A disc brake is a type of brake that uses calipers to squeeze pairs of pads against a disc in order to create friction that slows the rotation of the wheel(s).
The main components of a disc brake are:
The brake pads The caliper, which contains a piston,
The rotor, which is mounted to the hub
The disc brake is a lot like the brakes on a bicycle. Bicycle brakes have a caliper, which squeezes the brake pads against the wheel. In a disc brake, the brake pads squeeze the rotor instead of the wheel, and the force is transmitted hydraulically instead of through a cable. Friction between the pads and the disc slows the disc down.
Why Do We Replace Calipers?
We do more than replace brake pads. Factory re-manufactured calipers include new seals and hardware in addition to pads. This allows for better caliper operation, complete piston return and less brake drag. Worn out brake calipers will cause uneven brake pad wear – you will get less mileage/performance on your brake job. A brake caliper that is not replaced and seizes will overheat and potentially wreck your new brakes.
Why Do We Replace Rotors?
Dale’s will recommend re-surfacing or replacing the brake rotors when needed. New/resurfaced rotors provide a proper finish for seating the new brake friction and preventing brake vibration and pulsation. Thicker rotors will dissipate heat more efficiently and offer a stronger brake pedal feel. Our technicians will always torque wheels to manufacturer’s specifications to ensure brake rotors are not distorted from over-torqued wheel nuts.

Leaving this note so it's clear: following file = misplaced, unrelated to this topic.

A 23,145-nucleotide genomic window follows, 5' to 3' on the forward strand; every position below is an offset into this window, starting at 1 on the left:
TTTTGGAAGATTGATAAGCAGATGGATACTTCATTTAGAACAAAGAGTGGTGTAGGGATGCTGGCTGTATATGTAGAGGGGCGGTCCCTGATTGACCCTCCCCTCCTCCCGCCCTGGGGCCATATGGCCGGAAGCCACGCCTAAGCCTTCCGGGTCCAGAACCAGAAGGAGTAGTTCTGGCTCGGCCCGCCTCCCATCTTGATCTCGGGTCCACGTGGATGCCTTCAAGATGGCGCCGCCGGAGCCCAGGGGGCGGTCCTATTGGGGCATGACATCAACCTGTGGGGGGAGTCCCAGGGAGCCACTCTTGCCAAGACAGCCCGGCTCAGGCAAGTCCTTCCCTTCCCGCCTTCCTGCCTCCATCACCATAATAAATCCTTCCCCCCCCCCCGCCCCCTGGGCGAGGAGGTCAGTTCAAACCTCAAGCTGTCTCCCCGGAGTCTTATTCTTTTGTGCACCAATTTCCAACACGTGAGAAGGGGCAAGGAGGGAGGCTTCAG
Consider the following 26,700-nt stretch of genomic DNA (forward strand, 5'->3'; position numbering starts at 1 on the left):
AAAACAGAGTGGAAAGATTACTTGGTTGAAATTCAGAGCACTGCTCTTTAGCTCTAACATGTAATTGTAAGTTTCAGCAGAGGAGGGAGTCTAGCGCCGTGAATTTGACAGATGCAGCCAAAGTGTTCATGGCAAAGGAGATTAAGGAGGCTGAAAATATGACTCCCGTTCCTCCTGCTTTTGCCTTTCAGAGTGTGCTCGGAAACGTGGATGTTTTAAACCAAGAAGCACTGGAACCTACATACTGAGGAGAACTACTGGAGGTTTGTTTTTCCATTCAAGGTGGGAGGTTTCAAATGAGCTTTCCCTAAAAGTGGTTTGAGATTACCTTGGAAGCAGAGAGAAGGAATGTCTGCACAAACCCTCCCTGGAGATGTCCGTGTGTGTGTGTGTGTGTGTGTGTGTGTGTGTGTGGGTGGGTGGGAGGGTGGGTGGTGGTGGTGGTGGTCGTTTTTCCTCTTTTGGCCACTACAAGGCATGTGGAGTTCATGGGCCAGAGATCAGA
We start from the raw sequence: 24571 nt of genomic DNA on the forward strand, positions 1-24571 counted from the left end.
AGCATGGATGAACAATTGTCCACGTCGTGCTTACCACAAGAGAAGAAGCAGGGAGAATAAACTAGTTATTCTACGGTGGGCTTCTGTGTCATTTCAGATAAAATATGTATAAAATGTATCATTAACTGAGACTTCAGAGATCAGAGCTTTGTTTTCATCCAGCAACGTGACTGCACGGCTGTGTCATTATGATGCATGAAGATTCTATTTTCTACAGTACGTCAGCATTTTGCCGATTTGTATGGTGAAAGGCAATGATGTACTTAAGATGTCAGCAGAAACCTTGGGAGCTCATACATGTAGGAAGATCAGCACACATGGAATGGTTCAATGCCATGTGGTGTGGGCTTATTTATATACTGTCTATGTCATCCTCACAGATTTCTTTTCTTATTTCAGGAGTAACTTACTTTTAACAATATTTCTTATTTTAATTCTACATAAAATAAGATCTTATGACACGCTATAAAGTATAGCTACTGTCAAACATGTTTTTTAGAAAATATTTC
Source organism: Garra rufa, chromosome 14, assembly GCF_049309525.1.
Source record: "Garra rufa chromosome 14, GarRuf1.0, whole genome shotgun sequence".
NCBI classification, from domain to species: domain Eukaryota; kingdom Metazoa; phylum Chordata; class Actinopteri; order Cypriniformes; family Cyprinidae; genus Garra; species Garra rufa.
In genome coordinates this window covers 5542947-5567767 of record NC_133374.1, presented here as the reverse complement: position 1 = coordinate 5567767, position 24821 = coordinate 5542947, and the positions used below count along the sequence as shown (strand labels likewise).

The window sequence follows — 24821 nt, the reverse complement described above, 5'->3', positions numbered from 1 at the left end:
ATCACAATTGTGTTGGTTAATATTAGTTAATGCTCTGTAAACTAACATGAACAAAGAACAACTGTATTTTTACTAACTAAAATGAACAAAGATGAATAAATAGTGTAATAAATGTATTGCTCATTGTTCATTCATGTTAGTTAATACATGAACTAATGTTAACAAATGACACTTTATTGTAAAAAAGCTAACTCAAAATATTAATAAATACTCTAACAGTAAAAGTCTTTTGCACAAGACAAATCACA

Why Should Brake Hoses be Replaced?
Our expert technicians will inspect your brakes and report back any issues with brake hose wear/issues. Obviously, with all the pressure in your brake system, the last thing you need is for the brake hoses themselves to deform, flex, leak or burst. If they do, you lose brake pressure, and thus lose braking. Therefore, we inspect the front and rear brake hoses for any splitting or cracking; a major safety hazard on any vehicle.
Why Do We Recommend Brake Fluid Flush
The natural trait of brake fluid is to attract moisture. This occurs even in a sealed system, which will reduce the boiling point of the fluid and increase the chance for corrosion. We bleed the system to remove air and flush to refresh the brake fluid. This helps reduce the chance of brake fade and prolongs the life of all hydraulic components.